The needy pieces are less expensive, of course, and we always have more plans than time. (Sound familiar?) So, the easy pieces sell quickly, and the time-suck ones tend to pile up.

About 2 months ago, we decided it was time for a purge. We wanted to move to another location, get a fresh start. Opportunities arose, and as daunting as the overwhelming task seemed, we lunged at them.

Now, this meant a few things:
– Downsizing from an 8,000 sq ft building with our loft, storefront, storage & workshop to an adorable 1000 sq ft house
– Decision-making on what to let go vs. what to keep
– Re-imagining our lives with these changes in mind

Our action plan, at its root, challenged us to decide what things were most valuable and to let the rest go. Sounds simple, right? But this wasn’t just about ~things~. It also included our hopes, dreams, emotions, attachments. The decision rippled through every aspect of our lives: relationships, family, friends, finances, location, business, etc, etc…

Some choices hurt. We mourned the potential of soon-to-be-lost things. But we knew to get to our end goal, we had to be merciless.

[Roll over each pic for a caption.]

So here we are, on the other side.

Yes, this is a story specific to me, but not solely. ALL you readers are insanely intelligent. You’re boss at drawing analogies, reading words someone else wrote & drawing personal significance from them. I encourage you to do that.

Maybe for you, this post is about a change or move or purge you need to make in your own life. Maybe it applies to the fear of the draft looming in front of you or the scary-ass revisions staring you in the face. Maybe it’s a bit of inspiration for redesigning your life (or just your creative space) by sifting ALL THE THINGS down to the beautiful.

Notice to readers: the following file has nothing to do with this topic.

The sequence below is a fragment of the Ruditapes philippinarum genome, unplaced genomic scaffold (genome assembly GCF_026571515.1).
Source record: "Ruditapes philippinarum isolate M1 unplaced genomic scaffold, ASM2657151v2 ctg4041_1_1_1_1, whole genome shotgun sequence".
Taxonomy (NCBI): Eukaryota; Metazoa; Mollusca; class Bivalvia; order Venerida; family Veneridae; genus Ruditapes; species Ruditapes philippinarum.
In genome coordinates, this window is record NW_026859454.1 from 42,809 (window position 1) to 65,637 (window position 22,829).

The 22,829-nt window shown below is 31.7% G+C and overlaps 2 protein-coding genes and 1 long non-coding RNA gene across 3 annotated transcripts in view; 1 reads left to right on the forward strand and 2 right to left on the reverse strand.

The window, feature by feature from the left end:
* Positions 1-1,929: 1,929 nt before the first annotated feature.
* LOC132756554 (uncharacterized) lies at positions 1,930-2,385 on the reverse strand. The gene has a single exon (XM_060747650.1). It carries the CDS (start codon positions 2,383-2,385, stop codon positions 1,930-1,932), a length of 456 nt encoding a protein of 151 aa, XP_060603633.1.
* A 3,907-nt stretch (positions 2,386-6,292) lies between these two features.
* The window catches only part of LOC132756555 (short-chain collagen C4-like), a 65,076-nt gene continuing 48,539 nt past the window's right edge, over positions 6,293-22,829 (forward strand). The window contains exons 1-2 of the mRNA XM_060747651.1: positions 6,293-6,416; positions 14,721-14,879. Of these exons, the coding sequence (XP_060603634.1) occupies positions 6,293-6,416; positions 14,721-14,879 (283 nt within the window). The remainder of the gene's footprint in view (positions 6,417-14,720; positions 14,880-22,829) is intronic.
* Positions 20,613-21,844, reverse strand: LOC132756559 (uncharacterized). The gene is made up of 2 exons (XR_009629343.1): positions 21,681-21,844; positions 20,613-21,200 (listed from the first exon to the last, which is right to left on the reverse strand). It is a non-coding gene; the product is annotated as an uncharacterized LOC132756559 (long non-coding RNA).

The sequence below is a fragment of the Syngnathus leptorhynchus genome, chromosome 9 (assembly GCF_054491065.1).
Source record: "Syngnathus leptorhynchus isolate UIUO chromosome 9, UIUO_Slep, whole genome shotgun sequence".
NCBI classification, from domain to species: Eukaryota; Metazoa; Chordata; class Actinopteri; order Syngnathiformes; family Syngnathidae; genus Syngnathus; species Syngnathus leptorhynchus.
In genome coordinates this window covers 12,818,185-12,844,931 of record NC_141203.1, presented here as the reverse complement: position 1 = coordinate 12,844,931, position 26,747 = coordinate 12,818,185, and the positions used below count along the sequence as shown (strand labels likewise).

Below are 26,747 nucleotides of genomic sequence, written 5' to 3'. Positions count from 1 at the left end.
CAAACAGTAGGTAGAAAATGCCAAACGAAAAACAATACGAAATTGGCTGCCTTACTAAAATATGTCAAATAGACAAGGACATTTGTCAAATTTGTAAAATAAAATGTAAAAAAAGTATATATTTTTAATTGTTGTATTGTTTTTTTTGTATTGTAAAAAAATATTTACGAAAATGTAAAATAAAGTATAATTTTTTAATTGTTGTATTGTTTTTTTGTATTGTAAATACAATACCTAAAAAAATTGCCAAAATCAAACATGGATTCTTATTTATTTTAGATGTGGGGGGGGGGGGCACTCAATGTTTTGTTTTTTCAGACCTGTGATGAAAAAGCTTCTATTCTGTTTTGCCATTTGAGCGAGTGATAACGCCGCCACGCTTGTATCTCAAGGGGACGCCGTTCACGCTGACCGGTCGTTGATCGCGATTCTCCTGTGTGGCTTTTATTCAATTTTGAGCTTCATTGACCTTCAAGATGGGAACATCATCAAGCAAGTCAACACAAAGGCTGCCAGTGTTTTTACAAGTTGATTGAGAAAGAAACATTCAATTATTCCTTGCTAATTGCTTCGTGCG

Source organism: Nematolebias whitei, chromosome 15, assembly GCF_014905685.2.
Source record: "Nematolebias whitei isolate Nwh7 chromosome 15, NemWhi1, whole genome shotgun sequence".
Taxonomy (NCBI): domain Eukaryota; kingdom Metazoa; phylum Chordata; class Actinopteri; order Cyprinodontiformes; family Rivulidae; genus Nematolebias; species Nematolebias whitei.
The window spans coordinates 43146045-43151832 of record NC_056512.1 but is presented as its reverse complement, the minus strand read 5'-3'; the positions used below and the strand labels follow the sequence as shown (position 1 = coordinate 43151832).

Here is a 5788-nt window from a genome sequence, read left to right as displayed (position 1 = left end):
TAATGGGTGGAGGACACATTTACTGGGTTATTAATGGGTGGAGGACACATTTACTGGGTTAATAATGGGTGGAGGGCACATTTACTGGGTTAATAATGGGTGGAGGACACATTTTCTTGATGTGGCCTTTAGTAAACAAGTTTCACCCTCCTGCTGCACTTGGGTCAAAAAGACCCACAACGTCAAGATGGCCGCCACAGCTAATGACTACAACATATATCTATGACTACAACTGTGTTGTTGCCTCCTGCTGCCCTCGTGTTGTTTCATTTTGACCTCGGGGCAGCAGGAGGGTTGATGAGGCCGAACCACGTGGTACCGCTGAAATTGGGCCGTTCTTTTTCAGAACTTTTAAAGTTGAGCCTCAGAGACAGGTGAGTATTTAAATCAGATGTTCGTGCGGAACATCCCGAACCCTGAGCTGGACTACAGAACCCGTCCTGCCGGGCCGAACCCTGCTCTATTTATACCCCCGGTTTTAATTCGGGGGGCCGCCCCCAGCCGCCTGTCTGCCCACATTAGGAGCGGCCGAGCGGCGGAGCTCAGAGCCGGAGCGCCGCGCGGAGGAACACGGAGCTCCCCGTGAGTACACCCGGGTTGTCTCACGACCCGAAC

It’s tough. It hurts. It’s hard work.

It’s worth it.

Saturday Selfie for the Hell of It

Me, on a random Saturday, which is to say: a few minutes ago

Me, on a random Saturday, which is to say: a few minutes ago

Twitter’s such a jerk to me when it comes to uploading pics taken on my camera. I mean, I reduce the image size, scale it down, and everything. TO NO AVAIL.

I probably should look into some Twitpiccy thingamahooey or something. But who has time??? There are chapters to write! Novels to complete! COFFEE TO BUY AND THAT’S THE ONLY REASON I’M EVEN DRESSED RIGHT NOW

And why a selfie? IDK…because I rarely take them? Because I have a dumbphone not a smartphone? Because, have I mentioned, TWITTER HATES MY CAMERA?

So, for whatever spur-of-the-moment reason, a Saturday selfie. Which could be a weekly thing, but what would be the point? Well, keeping track of my everchanging coiffure perhaps. Or touring the loft/studio/storefront maybe.

Well, let’s point out some things with this here pic, at least. Hair: hastily bound topknot to wrangle the mess. Broken arm pose to show off the Phreak Show tats. Oh, and that’s my Astrobracelet on my wrist. (Which, were I savvy, I would have twisted so the pair of stars smiled at the camera.) Setting: ‘Living Room’ area of the loft. I’m chilling on this amazing highback Victorian sofa we recovered in cowhide with nailhead trim.